Katie Cline, Editor-in-Chief
As we got ready for our stories about domestic violence this month, I read a lot of statistics—and none of them were pleasant: “1 in 3 women and 1 in 4 men have experienced physical abuse from an intimate partner in their lives,” “1 in 5 women and 1 in 71 men have been raped in their lifetimes,” “1 in 15 children are exposed to intimate partner violence each year, and 90% of these children are eyewitnesses to this violence.”
Think about that: 1 in 3 women. That’s you, your mom and your sister. Or you, your mom and your best friend. That’s one of the three female editors sitting in the office right now. Picture any group of three women that you’re close to and imagine any one of them being a victim of domestic abuse. Picture your best friend’s significant other hitting her because she won’t sleep with them, or picture your dad hitting your mom because she didn’t make his favorite dinner. Does that make you want to scream and cry at the same time? Because that’s what it did for me.
Now remember that domestic abuse affects men, too—1 in 4 men to be specific. That’s your boyfriend, your brother, your dad and your best guy friend. That’s the four guys who live down the hall from you and helped you move in. That’s your best friends’ boyfriends. Pick four men that you care about and imagine one of them being hit by their girlfriend for talking to another female acquaintance or by their boyfriend who says they need to “man up.” Is that almost too much? Because it was for me.
And the stats only get harder to think about. 1 in 5 women? Add two more women you know, and, statistically, one of them will be raped. 1 in 15 children? That’s about 2 in every Kindergarten class.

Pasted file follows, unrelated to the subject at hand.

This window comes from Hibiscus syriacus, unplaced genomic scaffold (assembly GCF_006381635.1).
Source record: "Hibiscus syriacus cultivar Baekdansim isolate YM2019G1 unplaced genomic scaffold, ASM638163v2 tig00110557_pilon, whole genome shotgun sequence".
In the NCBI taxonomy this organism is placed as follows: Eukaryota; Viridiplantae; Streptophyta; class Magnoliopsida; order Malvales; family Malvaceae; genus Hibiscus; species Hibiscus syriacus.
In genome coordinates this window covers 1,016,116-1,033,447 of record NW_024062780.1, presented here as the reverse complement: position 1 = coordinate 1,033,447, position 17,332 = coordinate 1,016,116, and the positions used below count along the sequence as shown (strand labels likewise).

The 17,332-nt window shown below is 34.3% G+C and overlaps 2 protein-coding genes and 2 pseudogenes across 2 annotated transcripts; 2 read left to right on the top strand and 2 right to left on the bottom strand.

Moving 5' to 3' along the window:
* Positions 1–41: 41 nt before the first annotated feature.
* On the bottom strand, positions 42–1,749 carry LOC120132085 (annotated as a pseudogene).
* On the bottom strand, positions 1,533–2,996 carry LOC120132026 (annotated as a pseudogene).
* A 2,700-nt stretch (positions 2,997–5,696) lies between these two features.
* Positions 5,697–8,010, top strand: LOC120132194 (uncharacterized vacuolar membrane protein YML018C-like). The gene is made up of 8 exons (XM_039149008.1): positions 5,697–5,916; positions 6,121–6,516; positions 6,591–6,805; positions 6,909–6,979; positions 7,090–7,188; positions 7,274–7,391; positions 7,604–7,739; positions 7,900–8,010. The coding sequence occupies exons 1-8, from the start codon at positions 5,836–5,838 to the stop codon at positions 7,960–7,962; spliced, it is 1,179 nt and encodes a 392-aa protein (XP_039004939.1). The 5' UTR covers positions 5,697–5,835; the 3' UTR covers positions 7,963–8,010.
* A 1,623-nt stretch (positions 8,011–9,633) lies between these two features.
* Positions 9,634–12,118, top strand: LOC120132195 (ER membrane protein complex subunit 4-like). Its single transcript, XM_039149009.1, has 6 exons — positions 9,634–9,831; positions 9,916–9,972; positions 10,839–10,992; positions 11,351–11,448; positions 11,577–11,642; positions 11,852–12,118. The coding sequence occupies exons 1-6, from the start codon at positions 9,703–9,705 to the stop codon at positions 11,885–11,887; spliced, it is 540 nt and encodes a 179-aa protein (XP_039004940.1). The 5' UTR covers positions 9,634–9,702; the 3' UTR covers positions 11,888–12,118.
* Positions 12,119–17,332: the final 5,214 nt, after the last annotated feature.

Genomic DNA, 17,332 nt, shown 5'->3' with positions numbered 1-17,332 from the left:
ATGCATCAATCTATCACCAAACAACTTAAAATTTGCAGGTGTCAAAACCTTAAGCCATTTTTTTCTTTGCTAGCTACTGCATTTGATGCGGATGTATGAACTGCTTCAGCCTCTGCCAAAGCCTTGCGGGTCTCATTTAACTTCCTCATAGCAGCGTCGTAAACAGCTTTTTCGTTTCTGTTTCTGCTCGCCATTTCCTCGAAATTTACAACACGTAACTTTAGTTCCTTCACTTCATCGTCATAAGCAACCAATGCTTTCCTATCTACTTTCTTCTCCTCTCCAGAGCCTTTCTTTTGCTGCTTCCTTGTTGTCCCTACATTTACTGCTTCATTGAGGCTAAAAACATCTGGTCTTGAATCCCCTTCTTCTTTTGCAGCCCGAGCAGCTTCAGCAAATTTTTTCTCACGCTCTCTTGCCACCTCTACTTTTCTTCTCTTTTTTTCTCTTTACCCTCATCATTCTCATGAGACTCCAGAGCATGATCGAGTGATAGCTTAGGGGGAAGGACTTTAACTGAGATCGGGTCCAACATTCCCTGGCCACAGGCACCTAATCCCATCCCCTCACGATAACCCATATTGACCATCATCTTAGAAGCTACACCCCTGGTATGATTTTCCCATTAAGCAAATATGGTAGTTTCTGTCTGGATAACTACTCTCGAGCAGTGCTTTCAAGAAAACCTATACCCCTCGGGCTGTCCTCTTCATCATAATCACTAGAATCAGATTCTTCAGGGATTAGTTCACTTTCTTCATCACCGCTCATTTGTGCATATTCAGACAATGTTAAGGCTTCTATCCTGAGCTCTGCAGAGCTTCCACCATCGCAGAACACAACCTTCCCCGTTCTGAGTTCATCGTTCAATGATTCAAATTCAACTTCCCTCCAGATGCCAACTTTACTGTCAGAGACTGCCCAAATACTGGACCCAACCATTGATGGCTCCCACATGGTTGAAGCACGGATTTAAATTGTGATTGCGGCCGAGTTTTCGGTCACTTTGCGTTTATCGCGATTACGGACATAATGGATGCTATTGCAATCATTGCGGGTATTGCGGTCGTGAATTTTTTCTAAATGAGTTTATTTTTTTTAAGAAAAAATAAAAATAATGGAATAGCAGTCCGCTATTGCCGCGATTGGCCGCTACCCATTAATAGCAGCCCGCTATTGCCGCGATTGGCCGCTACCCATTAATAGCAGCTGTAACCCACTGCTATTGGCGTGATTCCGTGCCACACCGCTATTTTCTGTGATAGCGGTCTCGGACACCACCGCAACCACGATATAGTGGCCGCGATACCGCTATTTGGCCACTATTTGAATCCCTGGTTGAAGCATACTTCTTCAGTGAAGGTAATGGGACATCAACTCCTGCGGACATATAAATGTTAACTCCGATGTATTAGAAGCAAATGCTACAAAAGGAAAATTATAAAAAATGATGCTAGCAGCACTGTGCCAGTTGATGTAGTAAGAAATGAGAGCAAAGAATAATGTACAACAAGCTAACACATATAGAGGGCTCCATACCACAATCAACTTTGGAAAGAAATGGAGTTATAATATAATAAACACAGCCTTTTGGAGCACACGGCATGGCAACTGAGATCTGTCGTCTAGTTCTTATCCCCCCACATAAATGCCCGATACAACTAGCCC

Now, there are other factors that play into these situations; a person’s socioeconomic status, location, age, race and past, for example, all have some influence, but sometimes it doesn’t matter. That’s what I’ve learned this month. Sometimes it doesn’t matter how good of a person you are. Sometimes you find yourself in bad situations at no fault of your own. Because it is never the victim’s fault, and no one should ever be made to feel that they “deserved” their abuse or that someone who actually loves you would ever hit you or belittle you or take advantage of you.
It’s a sobering experience to read these statistics and to realize that you probably know someone who has been abused or someone who has been abusive—and to realize that it could be you or someone you care about. And I don’t have many answers as to how to prevent that kind of abuse, other than to know your worth and surround yourself with people who also know your worth and will step up for you if you ever forget, even for a second, that you deserve every wonderful thing in this world and every bit of happiness that comes with life.
If you or someone you know is a victim of domestic abuse, know that you’re not alone. There are ways out. For more information on the national issue of domestic violence, visit the National Coalition Against Domestic Violence‘s website. For local assistance, Second Chance, Inc. has a branch in Anniston and can be contacted 24 hours a day by calling locally at 256-236-7233, toll-free at 1-800-650-6522 or by their RAINN hotline at 1-800-656-4673.